Archive for December 4th, 2008

2CC and 2CA are streaming!

2CC and 2CA are streaming at long last, and the sound quality is pretty good.

2CC are currently streaming in Windows Media Audio 9.1 format at 32 kbps, 22 kHz, stereo 1-pass CBR which is more than ample for talk radio, and sounds a lot better than most other talk radio webstreams in the country.

2CA are doing even better with a Windows Media Audio 9.1 stream at 128 kbps, 48 kHz, stereo 1-pass CBR. I’m quite happy with this sound quality too.

At this stage I can see mentions on the 2XL and SnowFM websites of streaming, but the streams aren’t working for me at this time.

None the less, I’m very happy that I can now listen to 2CC and 2CA from outside of Canberra without hooking a radio up to a computer at home and running Shoutcast. Very happy, and I’ll treat it as an early Christmas present. Thank you Capital Radio Network!


2 comments December 4th, 2008 at 07:20pm

The Petrol Price Cycle

It’s still a mystery to me.

An hour ago, unleaded petrol was 99.5 cents per litre at Caltex Weston, now it’s 115.9 cents per litre. An increase of 16.4 cents per litre.

At least it coincided with a fuel truck arriving to deliver fuel.


1 comment December 4th, 2008 at 04:18pm

He should teach Business Studies

It’s a pity that this teacher is a maths teacher, because he would make an excellent Business Studies teacher:

Tom Farber gives a lot of tests. He’s a calculus teacher, after all.

So when administrators at Rancho Bernardo, his suburban San Diego high school, announced the district was cutting spending on supplies by nearly a third, Farber had a problem. At 3 cents a page, his tests would cost more than $500 a year. His copying budget: $316. But he wanted to give students enough practice for the big tests they’ll face in the spring, such as the Advanced Placement exam.

Hmm, it’s a basic problem of business, what we want to do costs this much, but we don’t have enough funds to cover it…what can we do to cover our costs? Tom’s solution was ingenious.

“Tough times call for tough actions,” he says. So he started selling ads on his test papers: $10 for a quiz, $20 for a chapter test, $30 for a semester final.

San Diego magazine and The San Diego Union-Tribune featured his plan just before Thanksgiving, and Farber came home from a few days out of town to 75 e-mail requests for ads. So far, he has collected $350. His semester final is sold out.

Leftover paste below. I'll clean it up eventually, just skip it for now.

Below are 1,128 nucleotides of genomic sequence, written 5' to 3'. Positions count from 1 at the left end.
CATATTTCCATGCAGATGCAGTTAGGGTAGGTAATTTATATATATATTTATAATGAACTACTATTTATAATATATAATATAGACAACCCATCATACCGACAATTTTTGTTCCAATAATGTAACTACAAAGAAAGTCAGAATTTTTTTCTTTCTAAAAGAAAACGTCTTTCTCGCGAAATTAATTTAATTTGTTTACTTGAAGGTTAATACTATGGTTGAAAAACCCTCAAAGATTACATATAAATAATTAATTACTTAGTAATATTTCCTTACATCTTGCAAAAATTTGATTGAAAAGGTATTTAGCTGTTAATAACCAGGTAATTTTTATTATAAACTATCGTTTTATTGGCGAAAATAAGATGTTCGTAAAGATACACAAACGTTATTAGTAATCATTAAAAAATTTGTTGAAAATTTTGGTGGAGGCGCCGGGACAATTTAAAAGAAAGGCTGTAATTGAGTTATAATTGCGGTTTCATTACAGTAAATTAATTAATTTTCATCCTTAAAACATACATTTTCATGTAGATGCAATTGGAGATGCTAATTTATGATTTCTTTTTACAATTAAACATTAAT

Not everyone is convinced of the merits of the idea though

That worries Robert Weissman, managing director of Commercial Alert, a Washington-based non-profit that fights commercialization in school and elsewhere. If test-papers-as-billboards catches on, he says, schools in the grip of tough economic times could start relying on them to help the bottom line.

“The advertisers are paying for something, and it’s access to kids,” he says.

About two-thirds of Farber’s ads are inspirational messages underwritten by parents. Others are ads for local businesses, such as two from a structural engineering firm and one from a dentist who urges students, “Brace Yourself for a Great Semester!”

The school doesn’t seem to be worried though, hinting that there are limits as to who can advertise.

Principal Paul Robinson says reaction has been “mixed,” but he notes, “It’s not like, ‘This test is brought to you by McDonald’s or Nike.’ “

One can only hope though that the New South Wales government don’t get any ideas, because a statement like this:

To Farber, 47, it’s a logical solution: “We’re expected to do more with less.”

Because if they do, then we might see entire schools being built out of advertising billboards as they try to find money to plug their never-ending budget holes.


December 4th, 2008 at 03:42pm

I don’t see the problem

You may have heard the story about federal MP James Bidgood who witnessed a newsworthy event yesterday, took photos of it, and reportedly sold them to the media, with the money going to charity.

The event in questions was a protester setting himself on fire outside Parliament House. The opposition and sections of the media have jumped all over Mr. Bidgood for his actions, but I really can’t see the problem.

If a newspaper photographer had been there, or a television camera crew, or even if I had been there with a camera, there would have been footage and/or photos. The photographer or camera crew would have taken the pictures back to the newsroom for their News Director to decide if they wanted to publish it, whilst I would have taken the photos home and published them here on this blog.

People sell photos of newsworthy events to the media all the time, so I can’t understand what the problem is here.

Joe Hockey, a man for whom I have a great deal of respect, has been the loudest critic of Mr. Bidgood…frankly Mr. Hockey, pull your head in, and ask Julie Bishop to actually answer a question the next time she appears on Lateline.

As for Mr. Bidgood. He has apologised for his actions (unnecessary in my view), but I will be writing to him to support his actions. What he did was attempt to bring the truth to the public, and it’s nice to see a politician doing that for a change.


2 comments December 4th, 2008 at 11:36am


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